• Rejects MS-DOS date hours that are out of range, i.e. more than 23, characteristic of malware archives.

  • Rejects MS-DOS date minutes that are out of range, i.e. more than 59, characteristic of malware archives.

  • Rejects MS-DOS date seconds that are out of range, i.e. more than 59, characteristic of malware archives.

  • Rejects unicode path extra fields that overflow.

  • Rejects unicode path extra fields that underflow.

  • Rejects unicode path extra fields that have an invalid version.

  • Rejects unicode path extra fields that diverge from the central directory, which can be exploited to create ambiguity, i.e. in file extension.

  • Rejects extra fields that exceed 4096 bytes as an arbitrary upper bound.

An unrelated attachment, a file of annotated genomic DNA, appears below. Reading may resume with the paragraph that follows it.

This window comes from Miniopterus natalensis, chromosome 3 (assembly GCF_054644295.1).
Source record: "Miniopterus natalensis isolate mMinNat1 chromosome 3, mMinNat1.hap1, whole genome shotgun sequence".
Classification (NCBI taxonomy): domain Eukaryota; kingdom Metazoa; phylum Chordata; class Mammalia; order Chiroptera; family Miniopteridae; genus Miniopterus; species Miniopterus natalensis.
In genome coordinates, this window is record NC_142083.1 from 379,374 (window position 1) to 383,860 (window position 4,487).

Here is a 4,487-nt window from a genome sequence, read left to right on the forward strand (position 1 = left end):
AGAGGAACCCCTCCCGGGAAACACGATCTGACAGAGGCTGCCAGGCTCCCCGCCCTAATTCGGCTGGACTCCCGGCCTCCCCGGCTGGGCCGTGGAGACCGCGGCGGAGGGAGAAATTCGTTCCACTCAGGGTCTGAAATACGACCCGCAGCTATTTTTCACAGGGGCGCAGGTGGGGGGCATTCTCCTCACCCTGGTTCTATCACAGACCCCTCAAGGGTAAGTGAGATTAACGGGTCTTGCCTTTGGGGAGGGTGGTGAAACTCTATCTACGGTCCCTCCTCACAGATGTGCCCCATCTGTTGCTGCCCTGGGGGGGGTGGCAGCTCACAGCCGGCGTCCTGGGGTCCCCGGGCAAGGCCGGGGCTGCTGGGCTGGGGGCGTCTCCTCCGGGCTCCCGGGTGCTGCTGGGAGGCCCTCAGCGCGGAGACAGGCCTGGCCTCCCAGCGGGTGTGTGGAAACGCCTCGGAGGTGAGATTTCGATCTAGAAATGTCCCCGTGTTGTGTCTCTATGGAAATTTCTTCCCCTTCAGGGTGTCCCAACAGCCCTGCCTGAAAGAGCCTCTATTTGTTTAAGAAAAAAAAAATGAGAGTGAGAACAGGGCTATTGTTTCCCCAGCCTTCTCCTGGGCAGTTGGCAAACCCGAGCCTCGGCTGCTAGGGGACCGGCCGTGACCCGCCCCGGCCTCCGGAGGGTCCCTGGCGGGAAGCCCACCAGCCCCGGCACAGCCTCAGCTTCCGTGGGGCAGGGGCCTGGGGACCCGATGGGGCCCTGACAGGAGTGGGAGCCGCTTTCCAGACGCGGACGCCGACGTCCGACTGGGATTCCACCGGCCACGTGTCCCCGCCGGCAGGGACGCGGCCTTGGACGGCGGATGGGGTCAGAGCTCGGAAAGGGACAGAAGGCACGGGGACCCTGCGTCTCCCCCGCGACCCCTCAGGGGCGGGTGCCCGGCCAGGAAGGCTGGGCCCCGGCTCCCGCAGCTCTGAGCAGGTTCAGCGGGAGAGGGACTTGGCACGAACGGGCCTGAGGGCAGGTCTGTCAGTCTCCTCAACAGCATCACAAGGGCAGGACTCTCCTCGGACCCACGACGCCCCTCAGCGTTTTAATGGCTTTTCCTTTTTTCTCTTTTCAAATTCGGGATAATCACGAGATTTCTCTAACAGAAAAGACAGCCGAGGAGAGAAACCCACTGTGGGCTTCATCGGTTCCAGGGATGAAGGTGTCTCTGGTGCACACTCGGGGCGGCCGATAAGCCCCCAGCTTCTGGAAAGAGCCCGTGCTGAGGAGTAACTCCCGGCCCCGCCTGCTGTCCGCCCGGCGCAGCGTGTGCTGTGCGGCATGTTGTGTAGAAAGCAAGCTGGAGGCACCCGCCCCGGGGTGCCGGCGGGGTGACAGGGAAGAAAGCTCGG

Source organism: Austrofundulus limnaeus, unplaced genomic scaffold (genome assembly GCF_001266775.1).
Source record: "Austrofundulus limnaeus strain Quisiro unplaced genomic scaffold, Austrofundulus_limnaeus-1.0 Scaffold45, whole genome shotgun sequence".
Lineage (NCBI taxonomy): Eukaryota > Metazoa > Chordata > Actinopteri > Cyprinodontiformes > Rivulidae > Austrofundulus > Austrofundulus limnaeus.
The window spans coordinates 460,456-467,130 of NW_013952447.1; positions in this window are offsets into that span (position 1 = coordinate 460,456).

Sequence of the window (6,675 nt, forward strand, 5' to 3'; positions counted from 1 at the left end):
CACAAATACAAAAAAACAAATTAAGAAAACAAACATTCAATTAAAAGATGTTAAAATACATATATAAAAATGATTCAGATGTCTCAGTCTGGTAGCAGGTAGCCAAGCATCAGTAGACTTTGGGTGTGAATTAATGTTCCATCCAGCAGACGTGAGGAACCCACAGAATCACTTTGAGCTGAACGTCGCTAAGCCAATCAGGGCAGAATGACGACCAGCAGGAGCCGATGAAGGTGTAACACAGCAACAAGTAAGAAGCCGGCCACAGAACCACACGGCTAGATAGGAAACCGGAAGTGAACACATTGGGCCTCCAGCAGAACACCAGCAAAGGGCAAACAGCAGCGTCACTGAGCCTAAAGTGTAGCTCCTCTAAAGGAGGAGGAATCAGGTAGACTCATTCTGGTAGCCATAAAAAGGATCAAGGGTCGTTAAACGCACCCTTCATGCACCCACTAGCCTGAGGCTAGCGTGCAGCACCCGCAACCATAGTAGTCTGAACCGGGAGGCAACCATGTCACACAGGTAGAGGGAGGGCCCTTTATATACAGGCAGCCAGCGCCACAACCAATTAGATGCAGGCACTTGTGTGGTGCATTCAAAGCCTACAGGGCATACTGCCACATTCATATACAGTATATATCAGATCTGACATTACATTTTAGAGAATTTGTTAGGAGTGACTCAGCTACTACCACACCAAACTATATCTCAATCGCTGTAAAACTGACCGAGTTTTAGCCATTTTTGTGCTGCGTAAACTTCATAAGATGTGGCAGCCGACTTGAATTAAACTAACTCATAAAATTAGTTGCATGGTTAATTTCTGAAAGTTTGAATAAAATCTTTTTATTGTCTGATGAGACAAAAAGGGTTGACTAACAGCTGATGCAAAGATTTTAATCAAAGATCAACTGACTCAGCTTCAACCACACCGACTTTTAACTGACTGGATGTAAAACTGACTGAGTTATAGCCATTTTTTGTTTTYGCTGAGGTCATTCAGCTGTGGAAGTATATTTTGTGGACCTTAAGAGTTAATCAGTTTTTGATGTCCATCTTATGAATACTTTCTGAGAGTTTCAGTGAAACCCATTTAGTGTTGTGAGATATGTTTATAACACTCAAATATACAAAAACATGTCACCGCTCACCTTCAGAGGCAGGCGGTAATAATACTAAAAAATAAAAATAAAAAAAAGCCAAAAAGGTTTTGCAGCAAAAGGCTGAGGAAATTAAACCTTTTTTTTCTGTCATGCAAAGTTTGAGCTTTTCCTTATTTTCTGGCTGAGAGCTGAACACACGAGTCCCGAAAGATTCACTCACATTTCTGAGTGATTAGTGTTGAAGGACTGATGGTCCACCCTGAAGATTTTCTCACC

• Rejects extra fields with an invalid length, i.e. only 1, 2 or 3 bytes.

  • Rejects invalid UTF-8 strings, which can be used to exploit vulnerable UTF-8 decoders.

  • Rejects directories that pretend to be files, i.e. with compressed or uncompressed sizes not equal to 0.

  • Rejects file names containing null bytes.

  • Rejects file names containing backslashes. All slashes must be forward slashes according to the spec.

  • Rejects file names exceeding 255 bytes, which is close to most file system limits.

  • Rejects directory traversal via file name, which can be exploited to overwrite system files.

  • Rejects directory traversal via symlink, which can be exploited to overwrite system files. Some zip decoders, including antivirus scanners and popular email services, do not detect directory traversal via symlink.

  • Rejects compressed symlinks for simplicity, since these are highly unlikely.

  • Rejects symlinks that exceed 1024 bytes as an arbitrary upper bound to prevent runaway string decoding.

Tests

@ronomon/zip has been tested on several large and diverse data sets, including David Fifield's "A better zip bomb".

Automated fuzz tests are yet to be included.